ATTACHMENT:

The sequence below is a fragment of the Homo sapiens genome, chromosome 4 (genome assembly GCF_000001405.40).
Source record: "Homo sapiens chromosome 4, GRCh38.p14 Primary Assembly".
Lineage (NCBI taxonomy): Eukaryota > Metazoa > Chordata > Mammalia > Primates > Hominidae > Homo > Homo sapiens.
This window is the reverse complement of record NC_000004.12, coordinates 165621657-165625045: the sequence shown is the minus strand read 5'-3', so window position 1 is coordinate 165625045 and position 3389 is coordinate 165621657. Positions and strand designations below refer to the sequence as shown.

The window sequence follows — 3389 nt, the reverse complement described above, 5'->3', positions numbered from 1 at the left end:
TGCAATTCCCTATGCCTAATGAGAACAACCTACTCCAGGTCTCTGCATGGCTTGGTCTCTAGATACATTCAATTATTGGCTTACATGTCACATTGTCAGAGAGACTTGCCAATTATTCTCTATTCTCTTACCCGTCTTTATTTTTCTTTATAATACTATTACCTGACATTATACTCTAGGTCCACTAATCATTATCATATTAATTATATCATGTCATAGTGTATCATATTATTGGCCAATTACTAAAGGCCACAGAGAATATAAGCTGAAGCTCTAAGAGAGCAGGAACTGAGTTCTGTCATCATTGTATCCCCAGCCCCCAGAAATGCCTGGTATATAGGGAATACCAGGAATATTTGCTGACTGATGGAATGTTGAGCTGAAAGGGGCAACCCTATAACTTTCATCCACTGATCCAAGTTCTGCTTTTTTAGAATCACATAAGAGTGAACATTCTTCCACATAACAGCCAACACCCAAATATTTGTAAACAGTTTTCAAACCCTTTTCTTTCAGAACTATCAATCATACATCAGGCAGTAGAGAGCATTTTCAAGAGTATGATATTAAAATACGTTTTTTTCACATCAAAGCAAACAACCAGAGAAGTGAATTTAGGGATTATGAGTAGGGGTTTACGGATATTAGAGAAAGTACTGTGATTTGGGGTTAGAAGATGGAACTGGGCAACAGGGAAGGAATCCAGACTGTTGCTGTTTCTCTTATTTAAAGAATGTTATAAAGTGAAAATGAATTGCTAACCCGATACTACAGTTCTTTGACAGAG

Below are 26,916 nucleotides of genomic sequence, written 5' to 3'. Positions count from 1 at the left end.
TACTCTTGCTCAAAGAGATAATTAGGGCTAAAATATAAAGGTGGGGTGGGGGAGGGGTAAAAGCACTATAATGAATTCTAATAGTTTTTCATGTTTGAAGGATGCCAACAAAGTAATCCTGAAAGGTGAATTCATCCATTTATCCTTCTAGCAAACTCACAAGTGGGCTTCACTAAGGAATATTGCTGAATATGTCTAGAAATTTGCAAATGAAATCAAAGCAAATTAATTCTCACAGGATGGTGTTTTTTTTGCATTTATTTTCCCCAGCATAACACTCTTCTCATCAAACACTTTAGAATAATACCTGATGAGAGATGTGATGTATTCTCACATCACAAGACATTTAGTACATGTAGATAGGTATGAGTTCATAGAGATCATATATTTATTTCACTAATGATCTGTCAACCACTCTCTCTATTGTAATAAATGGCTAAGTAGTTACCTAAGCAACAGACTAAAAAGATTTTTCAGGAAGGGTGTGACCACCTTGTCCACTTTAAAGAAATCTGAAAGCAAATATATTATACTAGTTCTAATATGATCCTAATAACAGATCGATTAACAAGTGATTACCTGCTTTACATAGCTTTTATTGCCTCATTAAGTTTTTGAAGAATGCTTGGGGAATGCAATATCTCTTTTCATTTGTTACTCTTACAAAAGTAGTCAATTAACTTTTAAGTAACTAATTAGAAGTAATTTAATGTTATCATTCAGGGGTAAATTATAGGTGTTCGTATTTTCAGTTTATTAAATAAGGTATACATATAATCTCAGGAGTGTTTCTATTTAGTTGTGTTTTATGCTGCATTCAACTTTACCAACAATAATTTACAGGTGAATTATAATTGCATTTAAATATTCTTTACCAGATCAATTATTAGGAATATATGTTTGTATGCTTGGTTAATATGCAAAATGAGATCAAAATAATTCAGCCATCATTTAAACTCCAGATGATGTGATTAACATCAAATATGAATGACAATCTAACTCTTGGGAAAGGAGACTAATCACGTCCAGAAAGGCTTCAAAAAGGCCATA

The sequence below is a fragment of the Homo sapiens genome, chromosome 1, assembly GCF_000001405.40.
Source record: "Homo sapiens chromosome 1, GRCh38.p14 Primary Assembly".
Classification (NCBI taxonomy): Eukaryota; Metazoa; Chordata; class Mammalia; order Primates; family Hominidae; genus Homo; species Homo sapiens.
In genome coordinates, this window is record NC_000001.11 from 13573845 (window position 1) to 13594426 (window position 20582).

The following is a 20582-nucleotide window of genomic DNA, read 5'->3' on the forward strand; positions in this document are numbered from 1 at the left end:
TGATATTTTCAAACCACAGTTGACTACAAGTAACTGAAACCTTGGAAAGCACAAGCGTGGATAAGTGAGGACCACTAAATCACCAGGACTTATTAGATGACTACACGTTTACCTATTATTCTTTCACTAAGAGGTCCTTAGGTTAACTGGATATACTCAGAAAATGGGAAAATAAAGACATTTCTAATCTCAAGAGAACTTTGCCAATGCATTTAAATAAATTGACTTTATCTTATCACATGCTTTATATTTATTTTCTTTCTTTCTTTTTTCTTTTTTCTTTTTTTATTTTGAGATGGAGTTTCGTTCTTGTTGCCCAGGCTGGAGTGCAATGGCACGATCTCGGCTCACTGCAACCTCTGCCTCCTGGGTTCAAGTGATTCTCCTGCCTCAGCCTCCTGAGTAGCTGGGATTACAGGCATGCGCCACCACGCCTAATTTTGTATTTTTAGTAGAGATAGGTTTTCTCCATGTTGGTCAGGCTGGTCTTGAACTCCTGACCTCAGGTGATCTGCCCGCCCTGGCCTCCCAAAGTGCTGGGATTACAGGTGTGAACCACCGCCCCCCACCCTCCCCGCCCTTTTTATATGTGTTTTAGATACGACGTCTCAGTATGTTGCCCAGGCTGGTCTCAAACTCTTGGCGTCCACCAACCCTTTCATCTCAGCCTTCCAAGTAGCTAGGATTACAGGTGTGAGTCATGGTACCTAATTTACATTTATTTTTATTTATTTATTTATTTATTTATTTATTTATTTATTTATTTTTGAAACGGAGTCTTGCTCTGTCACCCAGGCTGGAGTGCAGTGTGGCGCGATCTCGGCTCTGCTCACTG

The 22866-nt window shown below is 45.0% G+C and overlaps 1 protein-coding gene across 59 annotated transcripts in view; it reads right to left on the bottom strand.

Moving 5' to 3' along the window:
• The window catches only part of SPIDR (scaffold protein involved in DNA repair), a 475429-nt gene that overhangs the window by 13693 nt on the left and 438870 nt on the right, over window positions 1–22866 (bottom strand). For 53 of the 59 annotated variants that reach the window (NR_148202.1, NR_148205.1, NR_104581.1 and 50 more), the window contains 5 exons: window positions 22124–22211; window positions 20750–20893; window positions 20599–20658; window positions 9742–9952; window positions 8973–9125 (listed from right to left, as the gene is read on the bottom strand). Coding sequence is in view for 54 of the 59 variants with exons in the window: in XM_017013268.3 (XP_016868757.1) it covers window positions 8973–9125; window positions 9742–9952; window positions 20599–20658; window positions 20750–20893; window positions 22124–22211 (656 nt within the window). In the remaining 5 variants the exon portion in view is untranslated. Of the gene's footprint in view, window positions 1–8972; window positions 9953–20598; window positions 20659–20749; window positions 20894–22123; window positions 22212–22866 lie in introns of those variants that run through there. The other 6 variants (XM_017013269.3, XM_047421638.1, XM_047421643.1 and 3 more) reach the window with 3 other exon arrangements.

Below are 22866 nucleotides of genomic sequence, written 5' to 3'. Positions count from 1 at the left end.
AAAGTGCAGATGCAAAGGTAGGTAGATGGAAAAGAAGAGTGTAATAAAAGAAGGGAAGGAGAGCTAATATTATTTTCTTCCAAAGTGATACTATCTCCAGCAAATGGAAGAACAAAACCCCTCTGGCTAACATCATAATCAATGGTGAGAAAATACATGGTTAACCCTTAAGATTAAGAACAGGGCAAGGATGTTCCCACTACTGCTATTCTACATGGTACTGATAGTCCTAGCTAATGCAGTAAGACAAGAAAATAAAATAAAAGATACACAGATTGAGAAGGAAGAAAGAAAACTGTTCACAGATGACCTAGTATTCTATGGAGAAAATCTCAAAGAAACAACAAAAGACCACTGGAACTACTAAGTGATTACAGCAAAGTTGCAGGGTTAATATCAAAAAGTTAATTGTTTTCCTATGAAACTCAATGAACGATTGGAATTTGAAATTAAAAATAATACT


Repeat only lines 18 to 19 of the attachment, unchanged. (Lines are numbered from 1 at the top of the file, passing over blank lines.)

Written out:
Below are 22866 nucleotides of genomic sequence, written 5' to 3'. Positions count from 1 at the left end.
AAAGTGCAGATGCAAAGGTAGGTAGATGGAAAAGAAGAGTGTAATAAAAGAAGGGAAGGAGAGCTAATATTATTTTCTTCCAAAGTGATACTATCTCCAGCAAATGGAAGAACAAAACCCCTCTGGCTAACATCATAATCAATGGTGAGAAAATACATGGTTAACCCTTAAGATTAAGAACAGGGCAAGGATGTTCCCACTACTGCTATTCTACATGGTACTGATAGTCCTAGCTAATGCAGTAAGACAAGAAAATAAAATAAAAGATACACAGATTGAGAAGGAAGAAAGAAAACTGTTCACAGATGACCTAGTATTCTATGGAGAAAATCTCAAAGAAACAACAAAAGACCACTGGAACTACTAAGTGATTACAGCAAAGTTGCAGGGTTAATATCAAAAAGTTAATTGTTTTCCTATGAAACTCAATGAACGATTGGAATTTGAAATTAAAAATAATACT